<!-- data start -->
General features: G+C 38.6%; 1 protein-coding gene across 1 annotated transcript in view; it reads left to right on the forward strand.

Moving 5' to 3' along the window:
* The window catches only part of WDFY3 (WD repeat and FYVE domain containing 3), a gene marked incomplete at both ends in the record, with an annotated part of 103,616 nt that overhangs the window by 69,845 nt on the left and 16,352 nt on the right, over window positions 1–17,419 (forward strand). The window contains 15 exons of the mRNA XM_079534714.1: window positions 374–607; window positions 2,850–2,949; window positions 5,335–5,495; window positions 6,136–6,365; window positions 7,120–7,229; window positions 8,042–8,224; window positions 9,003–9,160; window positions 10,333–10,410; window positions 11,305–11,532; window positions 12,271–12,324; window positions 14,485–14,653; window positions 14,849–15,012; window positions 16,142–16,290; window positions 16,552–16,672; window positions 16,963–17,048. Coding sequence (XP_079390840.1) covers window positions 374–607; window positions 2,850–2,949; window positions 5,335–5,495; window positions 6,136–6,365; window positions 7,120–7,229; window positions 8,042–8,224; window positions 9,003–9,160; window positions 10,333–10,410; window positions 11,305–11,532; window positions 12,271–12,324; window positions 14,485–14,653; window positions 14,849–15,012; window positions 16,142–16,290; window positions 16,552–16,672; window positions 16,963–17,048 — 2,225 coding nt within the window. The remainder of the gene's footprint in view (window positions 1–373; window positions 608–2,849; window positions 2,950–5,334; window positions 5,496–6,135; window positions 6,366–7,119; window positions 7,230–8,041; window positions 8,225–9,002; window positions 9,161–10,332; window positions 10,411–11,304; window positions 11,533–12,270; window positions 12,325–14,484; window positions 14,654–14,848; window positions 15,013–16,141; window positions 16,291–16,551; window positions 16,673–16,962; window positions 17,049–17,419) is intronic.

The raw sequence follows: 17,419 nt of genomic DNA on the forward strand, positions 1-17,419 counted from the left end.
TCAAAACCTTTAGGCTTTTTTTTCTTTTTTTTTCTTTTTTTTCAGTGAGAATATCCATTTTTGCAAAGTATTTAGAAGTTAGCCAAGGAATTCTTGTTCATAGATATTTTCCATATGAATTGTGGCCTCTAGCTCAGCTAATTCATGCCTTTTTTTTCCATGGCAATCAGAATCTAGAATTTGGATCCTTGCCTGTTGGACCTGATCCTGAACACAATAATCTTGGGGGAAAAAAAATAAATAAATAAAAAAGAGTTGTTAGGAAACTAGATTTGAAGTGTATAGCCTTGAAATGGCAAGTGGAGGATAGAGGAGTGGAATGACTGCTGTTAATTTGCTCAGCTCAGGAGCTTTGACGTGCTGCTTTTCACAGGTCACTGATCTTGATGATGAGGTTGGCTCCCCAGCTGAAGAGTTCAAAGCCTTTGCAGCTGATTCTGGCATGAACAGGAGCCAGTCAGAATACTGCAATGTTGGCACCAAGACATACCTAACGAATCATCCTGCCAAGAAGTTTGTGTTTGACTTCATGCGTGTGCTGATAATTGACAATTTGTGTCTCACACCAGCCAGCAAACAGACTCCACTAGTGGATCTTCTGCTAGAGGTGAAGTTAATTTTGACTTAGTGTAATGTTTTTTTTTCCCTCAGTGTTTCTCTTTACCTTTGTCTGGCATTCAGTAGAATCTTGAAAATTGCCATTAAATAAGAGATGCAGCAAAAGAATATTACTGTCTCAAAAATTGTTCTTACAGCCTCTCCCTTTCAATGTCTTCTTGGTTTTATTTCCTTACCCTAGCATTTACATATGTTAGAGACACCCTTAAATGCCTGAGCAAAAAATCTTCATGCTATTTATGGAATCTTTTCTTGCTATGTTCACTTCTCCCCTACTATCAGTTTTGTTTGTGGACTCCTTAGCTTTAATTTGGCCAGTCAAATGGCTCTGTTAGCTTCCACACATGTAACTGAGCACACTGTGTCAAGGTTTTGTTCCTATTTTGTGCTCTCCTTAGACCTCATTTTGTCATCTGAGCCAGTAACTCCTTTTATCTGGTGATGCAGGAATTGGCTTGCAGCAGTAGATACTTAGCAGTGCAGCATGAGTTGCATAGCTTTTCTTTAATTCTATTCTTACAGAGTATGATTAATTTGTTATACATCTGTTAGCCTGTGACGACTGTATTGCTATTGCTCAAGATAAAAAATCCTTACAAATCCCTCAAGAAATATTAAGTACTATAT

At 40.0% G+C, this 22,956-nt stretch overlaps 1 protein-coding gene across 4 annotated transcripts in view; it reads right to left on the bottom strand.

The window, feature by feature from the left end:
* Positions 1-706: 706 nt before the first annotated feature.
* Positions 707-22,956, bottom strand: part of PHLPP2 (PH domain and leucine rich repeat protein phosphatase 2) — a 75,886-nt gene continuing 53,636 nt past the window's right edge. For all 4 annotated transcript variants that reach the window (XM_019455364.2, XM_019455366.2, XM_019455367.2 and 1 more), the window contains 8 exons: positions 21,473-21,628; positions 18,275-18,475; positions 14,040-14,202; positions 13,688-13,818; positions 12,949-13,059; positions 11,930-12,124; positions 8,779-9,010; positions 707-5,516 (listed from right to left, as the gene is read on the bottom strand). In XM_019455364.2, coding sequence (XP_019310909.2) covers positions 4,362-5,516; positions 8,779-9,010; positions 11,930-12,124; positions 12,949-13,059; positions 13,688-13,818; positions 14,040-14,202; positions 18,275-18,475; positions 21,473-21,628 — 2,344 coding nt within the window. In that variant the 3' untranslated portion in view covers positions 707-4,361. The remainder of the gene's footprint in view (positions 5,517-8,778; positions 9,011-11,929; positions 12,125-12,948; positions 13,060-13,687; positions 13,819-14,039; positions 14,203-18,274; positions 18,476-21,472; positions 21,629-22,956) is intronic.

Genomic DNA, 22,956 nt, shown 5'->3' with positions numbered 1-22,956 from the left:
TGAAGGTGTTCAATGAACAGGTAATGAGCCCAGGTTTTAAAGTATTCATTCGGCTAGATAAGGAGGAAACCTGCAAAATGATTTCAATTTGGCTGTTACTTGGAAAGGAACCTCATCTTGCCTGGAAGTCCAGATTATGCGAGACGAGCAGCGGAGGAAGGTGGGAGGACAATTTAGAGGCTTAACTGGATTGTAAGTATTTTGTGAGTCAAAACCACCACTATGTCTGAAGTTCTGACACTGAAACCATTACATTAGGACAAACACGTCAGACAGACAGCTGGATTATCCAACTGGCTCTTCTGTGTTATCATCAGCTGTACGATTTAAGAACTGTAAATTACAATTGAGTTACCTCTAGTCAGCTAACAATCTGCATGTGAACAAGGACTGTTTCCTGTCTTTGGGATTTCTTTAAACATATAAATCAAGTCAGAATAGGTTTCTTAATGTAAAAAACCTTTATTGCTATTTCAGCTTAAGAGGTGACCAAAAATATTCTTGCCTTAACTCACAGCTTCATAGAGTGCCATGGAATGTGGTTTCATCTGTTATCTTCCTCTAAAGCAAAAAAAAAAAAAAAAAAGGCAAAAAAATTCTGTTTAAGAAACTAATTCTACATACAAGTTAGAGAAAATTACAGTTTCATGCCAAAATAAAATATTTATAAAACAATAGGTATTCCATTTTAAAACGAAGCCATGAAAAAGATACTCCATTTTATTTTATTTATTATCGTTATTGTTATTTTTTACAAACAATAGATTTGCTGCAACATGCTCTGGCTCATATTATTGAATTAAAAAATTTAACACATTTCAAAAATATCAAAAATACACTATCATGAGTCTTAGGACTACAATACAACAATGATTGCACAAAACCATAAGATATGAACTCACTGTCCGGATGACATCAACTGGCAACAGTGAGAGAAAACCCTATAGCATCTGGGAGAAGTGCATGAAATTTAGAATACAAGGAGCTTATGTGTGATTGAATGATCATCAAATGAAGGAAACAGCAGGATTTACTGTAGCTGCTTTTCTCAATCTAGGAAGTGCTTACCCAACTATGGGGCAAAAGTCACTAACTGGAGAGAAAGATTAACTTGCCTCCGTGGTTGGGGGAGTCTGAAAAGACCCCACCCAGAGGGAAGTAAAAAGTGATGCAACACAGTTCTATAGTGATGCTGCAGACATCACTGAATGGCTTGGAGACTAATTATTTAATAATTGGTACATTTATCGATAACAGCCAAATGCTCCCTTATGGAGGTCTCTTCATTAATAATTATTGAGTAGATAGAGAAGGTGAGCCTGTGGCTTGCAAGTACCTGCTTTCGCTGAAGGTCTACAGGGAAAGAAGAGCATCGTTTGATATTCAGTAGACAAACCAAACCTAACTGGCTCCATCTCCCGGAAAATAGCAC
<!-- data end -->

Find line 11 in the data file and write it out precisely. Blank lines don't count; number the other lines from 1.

TGAAGGTGTTCAATGAACAGGTAATGAGCCCAGGTTTTAAAGTATTCATTCGGCTAGATAAGGAGGAAACCTGCAAAATGATTTCAATTTGGCTGTTACTTGGAAAGGAACCTCATCTTGCCTGGAAGTCCAGATTATGCGAGACGAGCAGCGGAGGAAGGTGGGAGGACAATTTAGAGGCTTAACTGGATTGTAAGTATTTTGTGAGTCAAAACCACCACTATGTCTGAAGTTCTGACACTGAAACCATTACATTAGGACAAACACGTCAGACAGACAGCTGGATTATCCAACTGGCTCTTCTGTGTTATCATCAGCTGTACGATTTAAGAACTGTAAATTACAATTGAGTTACCTCTAGTCAGCTAACAATCTGCATGTGAACAAGGACTGTTTCCTGTCTTTGGGATTTCTTTAAACATATAAATCAAGTCAGAATAGGTTTCTTAATGTAAAAAACCTTTATTGCTATTTCAGCTTAAGAGGTGACCAAAAATATTCTTGCCTTAACTCACAGCTTCATAGAGTGCCATGGAATGTGGTTTCATCTGTTATCTTCCTCTAAAGCAAAAAAAAAAAAAAAAAAGGCAAAAAAATTCTGTTTAAGAAACTAATTCTACATACAAGTTAGAGAAAATTACAGTTTCATGCCAAAATAAAATATTTATAAAACAATAGGTATTCCATTTTAAAACGAAGCCATGAAAAAGATACTCCATTTTATTTTATTTATTATCGTTATTGTTATTTTTTACAAACAATAGATTTGCTGCAACATGCTCTGGCTCATATTATTGAATTAAAAAATTTAACACATTTCAAAAATATCAAAAATACACTATCATGAGTCTTAGGACTACAATACAACAATGATTGCACAAAACCATAAGATATGAACTCACTGTCCGGATGACATCAACTGGCAACAGTGAGAGAAAACCCTATAGCATCTGGGAGAAGTGCATGAAATTTAGAATACAAGGAGCTTATGTGTGATTGAATGATCATCAAATGAAGGAAACAGCAGGATTTACTGTAGCTGCTTTTCTCAATCTAGGAAGTGCTTACCCAACTATGGGGCAAAAGTCACTAACTGGAGAGAAAGATTAACTTGCCTCCGTGGTTGGGGGAGTCTGAAAAGACCCCACCCAGAGGGAAGTAAAAAGTGATGCAACACAGTTCTATAGTGATGCTGCAGACATCACTGAATGGCTTGGAGACTAATTATTTAATAATTGGTACATTTATCGATAACAGCCAAATGCTCCCTTATGGAGGTCTCTTCATTAATAATTATTGAGTAGATAGAGAAGGTGAGCCTGTGGCTTGCAAGTACCTGCTTTCGCTGAAGGTCTACAGGGAAAGAAGAGCATCGTTTGATATTCAGTAGACAAACCAAACCTAACTGGCTCCATCTCCCGGAAAATAGCAC